Hi, thank you for letting my husband and I join in…
As I am trying to find information on how to deal with my husband’s sever plaque psoriasis, awful psoriasis flares after docetaxel chemotherapy infusion treatments and high glucose levels/numbers that seem to coincide with these extreme psoriasis flares rising from 140 to 260, although he is Not a diabetic, Has never been told he is a pre-diabetic or diabetic. His mother has diabetes II for most of her life.
I requested germline genetic testing, not really versed on familial and therapeutic implications with PARPi inhibitors. My husbands results show a pathogenic variant in BLM gene (heterozygous), which can be associated with the AR Bloom syndrome.
I also requested genome sequencing done on the biopsy samples
The Tumor genomics were an- Oncomine targeted panel with
Tier 2 variants in p53 and CDH1 and Tier 3 in DNMT3A, HRAS, WT1.
So, our next move is to send out the original 4/15 core samples to Foundation One or another group someone may recommend, I’ll start another controversial thread on that perhaps.
My husband has an active interest is his health, and he is very much in tune and in communication with his physicians. We discuss findings and coshare the results.
He discusses and decides what he wants to do and what he is comfortable doing…Livimg…
He is not interested in anything that a Physician would not suggest or recommend or prescribe.
He has been been seen by three top dermatologist at this point with no suggestion on an oral or injection form of psoriasis therapy that is not a suppressant.
Please read and digest the below with abject caution, it’s not advice as it’s just me sharing some reading material. Please take all with a pinch of salt with a grain of humor.
More Reading on Metformin:
Can metformin affect prostate?
In benign prostate hyperplasia (BPH) xenograft models, metformin inhibits testosterone and attenuates prostate weight and pathological alterations31.
These findings suggest that metformin not only reduced the side effects of ADT but also acted as chemotherapy for ADT through testosterone inhibition.
While the body of evidence to support a role for metformin in prostate cancer therapy is rapidly growing, there is still insufficient data from randomised trials, which are currently still ongoing. However, evidence so far suggests metformin could be a useful adjuvant agent, particularly in patients on ADT.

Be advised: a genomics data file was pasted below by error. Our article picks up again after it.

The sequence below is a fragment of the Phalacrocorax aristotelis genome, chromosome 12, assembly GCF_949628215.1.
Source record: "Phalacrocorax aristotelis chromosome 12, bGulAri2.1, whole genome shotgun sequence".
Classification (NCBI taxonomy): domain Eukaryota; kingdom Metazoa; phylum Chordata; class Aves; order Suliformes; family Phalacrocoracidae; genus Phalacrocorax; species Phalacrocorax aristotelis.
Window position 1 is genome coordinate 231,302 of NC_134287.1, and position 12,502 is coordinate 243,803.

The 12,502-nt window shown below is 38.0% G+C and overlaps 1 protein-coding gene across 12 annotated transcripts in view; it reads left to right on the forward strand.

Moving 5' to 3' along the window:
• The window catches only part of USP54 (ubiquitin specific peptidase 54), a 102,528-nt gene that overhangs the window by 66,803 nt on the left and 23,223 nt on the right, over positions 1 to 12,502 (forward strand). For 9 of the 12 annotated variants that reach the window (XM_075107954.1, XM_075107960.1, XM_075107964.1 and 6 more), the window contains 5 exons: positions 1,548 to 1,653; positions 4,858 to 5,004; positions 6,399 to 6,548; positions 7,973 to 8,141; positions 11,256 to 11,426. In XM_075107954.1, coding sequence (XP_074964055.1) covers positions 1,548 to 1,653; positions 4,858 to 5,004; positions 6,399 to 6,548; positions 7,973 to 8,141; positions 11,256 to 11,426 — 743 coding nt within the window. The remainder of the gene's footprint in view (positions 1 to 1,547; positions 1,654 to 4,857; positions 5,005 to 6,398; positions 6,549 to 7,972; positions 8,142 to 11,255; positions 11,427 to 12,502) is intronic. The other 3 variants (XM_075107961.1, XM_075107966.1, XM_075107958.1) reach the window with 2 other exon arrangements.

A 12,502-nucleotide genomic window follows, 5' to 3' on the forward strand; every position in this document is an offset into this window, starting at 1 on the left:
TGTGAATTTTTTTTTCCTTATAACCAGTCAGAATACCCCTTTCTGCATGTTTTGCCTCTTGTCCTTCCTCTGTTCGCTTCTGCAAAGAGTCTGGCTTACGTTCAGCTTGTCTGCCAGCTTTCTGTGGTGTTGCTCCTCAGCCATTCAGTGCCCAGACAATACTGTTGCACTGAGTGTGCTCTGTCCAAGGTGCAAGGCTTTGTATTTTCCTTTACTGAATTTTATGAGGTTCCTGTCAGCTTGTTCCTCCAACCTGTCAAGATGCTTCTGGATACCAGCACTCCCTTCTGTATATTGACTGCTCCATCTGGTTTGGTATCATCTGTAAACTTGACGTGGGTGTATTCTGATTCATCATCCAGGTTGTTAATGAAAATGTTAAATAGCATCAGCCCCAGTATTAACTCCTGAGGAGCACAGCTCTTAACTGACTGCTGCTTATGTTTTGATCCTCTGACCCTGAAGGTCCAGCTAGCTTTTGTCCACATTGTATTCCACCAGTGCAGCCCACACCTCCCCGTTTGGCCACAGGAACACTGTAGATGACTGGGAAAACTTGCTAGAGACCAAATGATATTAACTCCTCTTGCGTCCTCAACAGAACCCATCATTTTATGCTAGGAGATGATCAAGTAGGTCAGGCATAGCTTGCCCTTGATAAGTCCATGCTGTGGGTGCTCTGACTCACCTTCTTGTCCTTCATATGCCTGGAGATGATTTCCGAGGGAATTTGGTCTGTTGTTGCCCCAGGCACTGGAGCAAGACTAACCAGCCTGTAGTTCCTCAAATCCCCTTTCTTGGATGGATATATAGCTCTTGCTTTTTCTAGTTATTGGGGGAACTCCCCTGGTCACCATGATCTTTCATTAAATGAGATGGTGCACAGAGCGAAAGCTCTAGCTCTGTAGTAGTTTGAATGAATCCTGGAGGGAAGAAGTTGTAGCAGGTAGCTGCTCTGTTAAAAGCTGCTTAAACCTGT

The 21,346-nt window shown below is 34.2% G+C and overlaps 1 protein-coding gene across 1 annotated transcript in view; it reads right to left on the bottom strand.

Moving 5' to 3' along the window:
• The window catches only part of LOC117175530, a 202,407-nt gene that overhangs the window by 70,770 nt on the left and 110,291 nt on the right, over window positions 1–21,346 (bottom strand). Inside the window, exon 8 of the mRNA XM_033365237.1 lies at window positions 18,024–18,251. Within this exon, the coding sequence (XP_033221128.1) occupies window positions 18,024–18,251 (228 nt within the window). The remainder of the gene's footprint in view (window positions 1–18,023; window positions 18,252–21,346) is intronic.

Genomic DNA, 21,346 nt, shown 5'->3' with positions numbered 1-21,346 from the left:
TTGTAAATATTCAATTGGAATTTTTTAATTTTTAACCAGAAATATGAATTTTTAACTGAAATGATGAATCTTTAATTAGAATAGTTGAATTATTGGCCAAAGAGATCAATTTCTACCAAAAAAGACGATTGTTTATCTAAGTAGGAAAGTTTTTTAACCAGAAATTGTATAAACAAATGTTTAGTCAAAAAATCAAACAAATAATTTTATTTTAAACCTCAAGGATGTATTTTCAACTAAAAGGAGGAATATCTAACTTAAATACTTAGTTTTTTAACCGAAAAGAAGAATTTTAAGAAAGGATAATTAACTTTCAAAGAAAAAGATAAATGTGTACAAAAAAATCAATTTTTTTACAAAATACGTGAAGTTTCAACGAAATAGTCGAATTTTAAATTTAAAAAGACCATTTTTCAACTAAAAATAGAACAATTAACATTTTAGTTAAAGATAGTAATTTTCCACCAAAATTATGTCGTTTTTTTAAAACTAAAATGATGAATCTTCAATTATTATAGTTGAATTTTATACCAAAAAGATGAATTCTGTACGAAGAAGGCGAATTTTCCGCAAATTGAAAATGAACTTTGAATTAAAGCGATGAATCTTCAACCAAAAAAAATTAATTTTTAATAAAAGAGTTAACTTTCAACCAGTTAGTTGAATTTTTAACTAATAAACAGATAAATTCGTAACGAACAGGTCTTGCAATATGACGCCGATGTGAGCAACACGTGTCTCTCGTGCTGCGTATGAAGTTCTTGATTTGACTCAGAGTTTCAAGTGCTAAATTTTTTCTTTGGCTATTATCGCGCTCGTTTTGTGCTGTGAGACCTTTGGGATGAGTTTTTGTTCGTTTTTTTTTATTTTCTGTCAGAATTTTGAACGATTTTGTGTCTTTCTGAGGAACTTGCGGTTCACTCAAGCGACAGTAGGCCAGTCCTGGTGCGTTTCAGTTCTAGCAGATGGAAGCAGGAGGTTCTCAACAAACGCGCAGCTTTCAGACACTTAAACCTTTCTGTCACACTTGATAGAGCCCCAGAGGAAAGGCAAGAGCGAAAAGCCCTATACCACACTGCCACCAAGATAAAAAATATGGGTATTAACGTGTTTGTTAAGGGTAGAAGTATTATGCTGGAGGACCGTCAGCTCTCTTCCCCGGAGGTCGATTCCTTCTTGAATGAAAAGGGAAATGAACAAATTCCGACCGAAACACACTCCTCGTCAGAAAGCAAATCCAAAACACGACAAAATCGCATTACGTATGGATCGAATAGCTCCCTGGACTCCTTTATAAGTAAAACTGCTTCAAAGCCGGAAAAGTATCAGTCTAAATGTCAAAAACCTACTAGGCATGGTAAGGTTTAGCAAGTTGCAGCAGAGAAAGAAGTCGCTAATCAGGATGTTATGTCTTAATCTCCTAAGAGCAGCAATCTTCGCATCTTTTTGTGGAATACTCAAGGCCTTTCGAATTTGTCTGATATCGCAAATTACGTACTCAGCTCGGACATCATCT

The study included 567 patients. Patients who used statins or metformin after prostate cancer diagnosis had longer average survival times (9.3 years and 8.1 years, respectively; P=0.001) compared with patients who persistently used or used the medicines prior to cancer diagnosis. Multivariate Cox regression analysis found that patients treated with statins after cancer diagnosis were significantly associated with a lower risk of mortality (aHR =0.24, 95% CI =0.09–0.66) compared to patients who did not use statins during the study period. Patients treated with metformin after cancer diagnosis were significantly associated more with an increased risk of mortality (aHR =6.78, 95% CI =2.45–18.77) compared to patients who did not use metformin during the study period. Sensitivity analysis revealed that the average survival time was similar among different medicine use groups in patients with diabetes. Conclusion: The finding suggests that statins and metformin use after prostate cancer diagnosis may increase survival in patients with hyperlipidemia and radiotherapy.
Hyperglycaemia-induced resistance to Docetaxel is negated by metformin: a role for IGFBP-2
ASCO 2019: TAXOMET: Docetaxel Plus Metformin Versus Docetaxel Plus Placebo in Metastatic Castration Resistant Prostate Cancer Chicago, IL (UroToday.com)
Docetaxel is a standard of care in metastatic castration-resistant prostate cancer (mCRPC), however it is still a palliative treatment with a median overall survival of ~3 years in the first line setting. Thus, innovative strategies to improve survival outcomes are needed. The rationale for using metformin as an anti-cancer drug is such that since it decreases glucose metabolism in the cell, there is an effect on the mitochondria leading to cell cycle arrest.
There is also further rationale for combining docetaxel and metformin:Metformin decreases prostate cancer incidence in a large cohort study (OR 0.84, 95% CI 0.74-0.96)1Metformin improves time to castration-resistance and survival in prostate cancer diabetic patients compared to non-metformin users2Metformin may be an effective chemosensitizer for docetaxel in preclinical models3It is a well-known antidiabetic molecular, low cost, and with minimal side effectsAs such, the addition of metformin could enhance docetaxel efficacy in mCRPC patients. Marc Martin, MD, and his colleagues from France presented results of their trial assessing the efficacy of metformin in combination with docetaxel.
Association between metformin medication, genetic variation and prostate cancer risk
"Jonathan Rauch in “The Constitution of Knowledge: A Defense of Truth” describes:
No one on a patient forum is a doctor, and no one’s advice or personal experience should be taken as definitive. Anecdotes are not evidence. Check everything with your doctor. It is entirely appropriate to ask for source material for advice that goes beyond the standard-of-care, and to discuss those sources with your doctor. But remember that doctors may have little patience for sources that do not come from peer-reviewed journals or are low-level or low-quality evidence